The full story – Part 3

by Steve Brock on September 25, 2013

Shortly after having the mystery of the swerving bicyclist resolved by the sight of the little gray and white dog that followed him, we came across this bridge over the Main River in Frankfurt, Germany.

Locks on Bridge - Frankfurt, GermanyThe locks you see attached to the railing follow a trend started in Paris on a bridge over the River Seine. Couples write their names on the locks, attach them to the bridge, then throw the keys into the river to signify their undying love and commitment. In Paris, they get so many that they have to remove the railings every six months or so to keep the bridge from collapsing. My guess is that many of the locks outlast the relationships, but that’s another story.

Today, these locks remind me of a different kind of relationship.

We decided to visit Frankfurt on this vacation to Europe for one reason: to see the couple that have been family friends of ours for longer than I’ve been around.

I say “friends” but they are more than that. They are a couple, now in their 80’s and 90’s that my aunt and uncle first met in the 1950’s when the husband worked as a driver for one of the major car companies in Europe. He escorted not only my aunt and uncle but diplomats, business people and even famous actors all over the continent before opting for a more settled way of living with his wife in the 1960’s.

I spent my junior year in college, studying in Germany. Before classes began, I stayed with this couple for several months. Some of my best memories of that time in my life revolve around them. Now, decades later, my wife and two sons and I get to spend the day with them. We catch up on the present, remember the past and realize that, at their age, how uncertain the future seems.

We talk and talk. Later, we take a break in the afternoon to let them rest. That’s when we wandered along the river and saw the bridge, the locks, the bicyclist and his little gray and white dog.

During our conversations with them, we cover a range of subjects. At one point in our talk, I make, what I assume to be a mere statement of fact. I tell them that when I explain to friends at home why we’re in Frankfurt it is to visit, “my German parents.”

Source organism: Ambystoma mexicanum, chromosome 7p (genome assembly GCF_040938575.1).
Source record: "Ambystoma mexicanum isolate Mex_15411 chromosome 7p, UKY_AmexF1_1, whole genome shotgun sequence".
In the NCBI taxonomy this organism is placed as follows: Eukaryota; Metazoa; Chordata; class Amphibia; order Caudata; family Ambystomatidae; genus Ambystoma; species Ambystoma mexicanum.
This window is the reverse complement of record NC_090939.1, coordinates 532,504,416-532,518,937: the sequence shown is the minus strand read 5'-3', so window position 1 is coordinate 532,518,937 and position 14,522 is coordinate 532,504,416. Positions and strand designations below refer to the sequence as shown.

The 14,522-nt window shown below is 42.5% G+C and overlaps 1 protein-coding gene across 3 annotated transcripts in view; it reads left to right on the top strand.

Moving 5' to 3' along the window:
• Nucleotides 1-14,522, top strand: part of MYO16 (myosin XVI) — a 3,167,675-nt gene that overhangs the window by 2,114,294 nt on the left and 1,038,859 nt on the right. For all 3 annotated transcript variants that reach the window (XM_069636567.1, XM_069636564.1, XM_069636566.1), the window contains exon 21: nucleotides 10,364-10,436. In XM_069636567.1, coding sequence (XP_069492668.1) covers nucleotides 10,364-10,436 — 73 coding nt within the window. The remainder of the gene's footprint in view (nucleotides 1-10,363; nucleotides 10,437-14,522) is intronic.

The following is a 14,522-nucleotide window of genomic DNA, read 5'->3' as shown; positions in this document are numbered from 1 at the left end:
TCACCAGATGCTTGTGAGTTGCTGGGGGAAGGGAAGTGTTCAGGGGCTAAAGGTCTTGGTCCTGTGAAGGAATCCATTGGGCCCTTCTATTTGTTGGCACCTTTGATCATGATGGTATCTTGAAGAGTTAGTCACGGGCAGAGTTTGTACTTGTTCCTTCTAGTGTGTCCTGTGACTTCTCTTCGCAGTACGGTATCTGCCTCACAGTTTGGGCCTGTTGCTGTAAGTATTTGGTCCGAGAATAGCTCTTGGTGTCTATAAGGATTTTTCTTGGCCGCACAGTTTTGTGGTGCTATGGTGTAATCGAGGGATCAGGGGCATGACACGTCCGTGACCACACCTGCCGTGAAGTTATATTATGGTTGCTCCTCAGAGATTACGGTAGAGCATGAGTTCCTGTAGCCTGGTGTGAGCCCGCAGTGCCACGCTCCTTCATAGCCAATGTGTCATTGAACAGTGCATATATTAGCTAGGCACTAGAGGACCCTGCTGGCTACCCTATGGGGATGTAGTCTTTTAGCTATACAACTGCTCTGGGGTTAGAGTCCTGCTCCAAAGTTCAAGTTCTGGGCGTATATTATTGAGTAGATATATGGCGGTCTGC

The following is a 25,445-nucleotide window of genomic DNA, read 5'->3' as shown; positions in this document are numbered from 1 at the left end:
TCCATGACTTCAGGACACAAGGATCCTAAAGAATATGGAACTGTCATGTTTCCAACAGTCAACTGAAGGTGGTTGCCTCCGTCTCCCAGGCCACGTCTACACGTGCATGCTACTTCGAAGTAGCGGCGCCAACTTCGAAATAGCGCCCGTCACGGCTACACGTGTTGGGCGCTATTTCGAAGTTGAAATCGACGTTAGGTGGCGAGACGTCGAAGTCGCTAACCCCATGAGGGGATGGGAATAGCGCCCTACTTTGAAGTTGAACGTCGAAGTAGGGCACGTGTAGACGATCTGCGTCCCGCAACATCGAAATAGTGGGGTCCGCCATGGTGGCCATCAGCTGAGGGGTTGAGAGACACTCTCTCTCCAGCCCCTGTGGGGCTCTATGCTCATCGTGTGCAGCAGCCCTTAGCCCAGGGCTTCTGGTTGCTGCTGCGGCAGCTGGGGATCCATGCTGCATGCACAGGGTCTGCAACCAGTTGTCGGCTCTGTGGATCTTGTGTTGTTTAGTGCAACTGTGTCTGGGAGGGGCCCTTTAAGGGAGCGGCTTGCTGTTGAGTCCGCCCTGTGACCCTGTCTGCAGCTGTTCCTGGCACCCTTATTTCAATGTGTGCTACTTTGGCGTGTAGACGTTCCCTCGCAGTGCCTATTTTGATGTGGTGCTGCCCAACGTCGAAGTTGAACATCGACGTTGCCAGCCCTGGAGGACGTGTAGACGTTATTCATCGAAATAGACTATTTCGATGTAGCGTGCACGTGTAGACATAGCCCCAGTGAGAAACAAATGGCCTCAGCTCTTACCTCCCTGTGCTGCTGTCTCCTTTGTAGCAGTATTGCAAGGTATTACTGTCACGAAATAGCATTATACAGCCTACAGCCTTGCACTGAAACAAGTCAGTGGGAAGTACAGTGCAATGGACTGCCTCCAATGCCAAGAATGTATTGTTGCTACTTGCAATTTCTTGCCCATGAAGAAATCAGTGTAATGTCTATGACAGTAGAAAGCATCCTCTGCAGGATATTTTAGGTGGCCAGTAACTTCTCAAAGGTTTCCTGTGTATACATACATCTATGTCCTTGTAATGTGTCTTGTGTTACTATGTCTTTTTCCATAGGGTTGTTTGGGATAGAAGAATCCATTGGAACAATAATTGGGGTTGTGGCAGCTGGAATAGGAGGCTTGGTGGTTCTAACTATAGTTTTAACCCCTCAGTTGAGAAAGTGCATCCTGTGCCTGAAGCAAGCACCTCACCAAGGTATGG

Simple words. An innocent phrase that is already familiar to me through usage at home. But to them, this is the first they have heard it. To them, it means much more than a mere description.

The wife tears up. She walks over and stands behind her sitting husband. She grips his shoulder. Leans in close so he can hear. Repeats the words just to be sure, “He said we are his German parents…” Together, they just nod for several silent moments. She then tells me the story of the son they had, born not long after I was. The son who died shortly after birth. Their only child.

“We are his German parents,” she says one more time to the husband. The fullness of her meaning is lost on none of us.


Because of the geographic distance and their advanced age, I don’t know if this is the last time we will see each other. The thought pierces and saddens me. Yet as I reflect on that, I know that our time together was enough.

Enough to say what needed to be said. To convey emotions always felt but never before overtly expressed.

We don’t always get to see the end of the story. On too many trips we’re left hanging and we have to trust God to complete what we cannot. But sometimes, as on this day, we’re given a gift.

Sometimes, we get to see the full story, be part of it. Tie up the loose ends. Experience completion.